The Neocortex: Limbic structures in the brain are connected to other brain areas which control behaviours we associate with “being human” - mostly located in the cortex. This is the outer layer of the brain visible when you look at the outside of the brain.  These parts of the brain are responsible for advanced capacities including language, abstract thought, imagination, logic, creativity and so on. The prefrontal cortex (behind your forehead) is especially relevant for sophisticated processing and regulation of emotional information from the limbic system. One key difference is that the Neocortex is much slower than the Limbic System.

The prefrontal cortex (in the neocortex) and limbic structures operate in a two-way feedback loop - both affecting each other. The prefrontal cortex can help to regulate what is happening in the limbic centre of the brain and calm emotional responses. On the other hand, information from the limbic brain can influence what is happening in the cortex and thus our higher cognitive functions (like attention, imagination etc.).  The tricky part is that the prefrontal cortex tends to be less effective at determining behaviour when emotions are high (remember, it’s slower). In these instances the limbic brain often takes over before we have a chance to consider what is happening. This means our instant reactions can be impulsive and may lack the nuance and complexity that they would have in other circumstances.

 

"The prefrontal cortex tends to be less effective at determining behaviour when emotions are high, so you need to buy yourself soME time"

 

How does this help? Five tips to offset reaction and empower responding

Next time you find yourself feeling “stressed” follow these steps and pay attention to the anatomy of that moment.

1. Take some slow breaths - in through the nose and slowly out through the mouth - bring calm to body and brain. This allows your executive function (Neocortex) the time to kick in again and help you manage the situation.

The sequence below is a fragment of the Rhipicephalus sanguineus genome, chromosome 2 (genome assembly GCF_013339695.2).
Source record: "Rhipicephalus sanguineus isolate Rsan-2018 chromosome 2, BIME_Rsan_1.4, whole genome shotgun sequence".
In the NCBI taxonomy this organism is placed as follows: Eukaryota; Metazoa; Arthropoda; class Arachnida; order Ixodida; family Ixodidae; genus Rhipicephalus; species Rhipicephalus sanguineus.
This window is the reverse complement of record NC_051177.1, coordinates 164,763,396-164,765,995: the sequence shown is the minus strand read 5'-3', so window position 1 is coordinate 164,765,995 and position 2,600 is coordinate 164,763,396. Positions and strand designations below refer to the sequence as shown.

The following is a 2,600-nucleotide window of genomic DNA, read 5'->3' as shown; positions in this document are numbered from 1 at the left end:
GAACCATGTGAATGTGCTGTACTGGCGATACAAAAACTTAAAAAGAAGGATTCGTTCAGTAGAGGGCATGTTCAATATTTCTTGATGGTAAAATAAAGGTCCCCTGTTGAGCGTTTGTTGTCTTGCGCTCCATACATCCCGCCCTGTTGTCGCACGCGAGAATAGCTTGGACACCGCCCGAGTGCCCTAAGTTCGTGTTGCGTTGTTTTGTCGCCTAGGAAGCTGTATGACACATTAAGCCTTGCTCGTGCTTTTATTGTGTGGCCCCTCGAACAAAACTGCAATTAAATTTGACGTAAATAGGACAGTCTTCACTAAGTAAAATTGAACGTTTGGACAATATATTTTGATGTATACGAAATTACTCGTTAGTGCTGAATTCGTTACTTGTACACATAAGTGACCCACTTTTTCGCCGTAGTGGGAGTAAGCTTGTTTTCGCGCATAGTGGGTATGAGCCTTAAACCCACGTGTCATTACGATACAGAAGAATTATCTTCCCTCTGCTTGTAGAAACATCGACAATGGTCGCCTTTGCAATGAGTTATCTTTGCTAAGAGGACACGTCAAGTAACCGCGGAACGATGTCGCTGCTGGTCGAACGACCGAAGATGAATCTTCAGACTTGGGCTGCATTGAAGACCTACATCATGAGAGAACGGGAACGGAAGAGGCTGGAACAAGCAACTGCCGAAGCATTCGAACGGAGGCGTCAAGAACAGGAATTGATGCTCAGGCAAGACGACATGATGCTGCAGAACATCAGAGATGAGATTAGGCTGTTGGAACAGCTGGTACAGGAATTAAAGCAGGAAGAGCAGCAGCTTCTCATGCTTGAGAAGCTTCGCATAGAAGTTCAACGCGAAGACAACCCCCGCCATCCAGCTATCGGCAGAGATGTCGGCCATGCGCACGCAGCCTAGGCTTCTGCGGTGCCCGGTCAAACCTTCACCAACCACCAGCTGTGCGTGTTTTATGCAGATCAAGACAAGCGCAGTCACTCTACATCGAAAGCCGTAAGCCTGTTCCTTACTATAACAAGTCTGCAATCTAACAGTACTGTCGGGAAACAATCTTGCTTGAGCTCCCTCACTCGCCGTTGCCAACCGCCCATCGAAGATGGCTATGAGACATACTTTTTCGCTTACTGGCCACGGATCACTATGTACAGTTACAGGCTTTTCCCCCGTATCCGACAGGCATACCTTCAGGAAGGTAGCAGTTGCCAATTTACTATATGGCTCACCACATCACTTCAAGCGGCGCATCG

2. Develop curiosity, and ask yourself about all facets of all of your emotional experience (e.g. what does this emotion make me want to do?):

Components of an emotion:

  • Physiological (body) response
  • Facial and Body Expression
  • Behaviour/Action urge
  • Cognition - Thoughts/Attention/Memory/Images

3. Accept your emotional experience without judgement. Emotions are information, neither good nor bad, but responses to the world. Notice what’s happening with compassion and try not to judge it or yourself for this.

4. Name it to tame it – Simply naming the emotion you are feeling (as accurately you can) can recruit parts of the brain which help take the edge off (recruit the neocortex to quiet the limbic brain)

5. Practice positive pathways – we are primed to notice and focus on threat and get plenty of ‘practice’ of this. It takes work to build attention to positives. One way is write down three things you are grateful for each day.


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Check out:

https://www.ted.com/talks/susan_david_the_gift_and_power_of_emotional_courage

http://atlasofemotions.org

References:

Emmons, R.a., McCullough, M.E. (2003) Counting blessings versus burdens: an experimental investigation of gratitude and subjective well-being in daily life. Journal of Personality and Social Psychology, 84(2):377-389.

Dahlitz, M. (2017). The Psychotherapist’s Essential Guide to the Brain. Dahlitz Media: USA

Herrerro, J.L., Khuvis, S., Yeagle, E., Cerf, M., & Mehta, A.D. (2018). Breathing above the brain stem: Volitional control and attentional modulation in humans. Journal of Neurophysiology. https://doi.org/10.1152/jn.00551.2017

Katharina Kircanski, Matthew D. Lieberman, and Michelle G. Craske. (2012) Feelings into words: Contributions of language to exposure therapy. Psychological Science, 23(10):1086-1091.

Matthew D. Lieberman, Naomi I. Eisenberger, Molly J. Crockett, Sabrina M. Tom, Jennifer H. Pfeifer, and Baldwin M. Way. (2007). Putting feelings into words: Affect labelling disrupts amygdala activity in response to affective stimuli. Psychological Science, 18(5):421-428.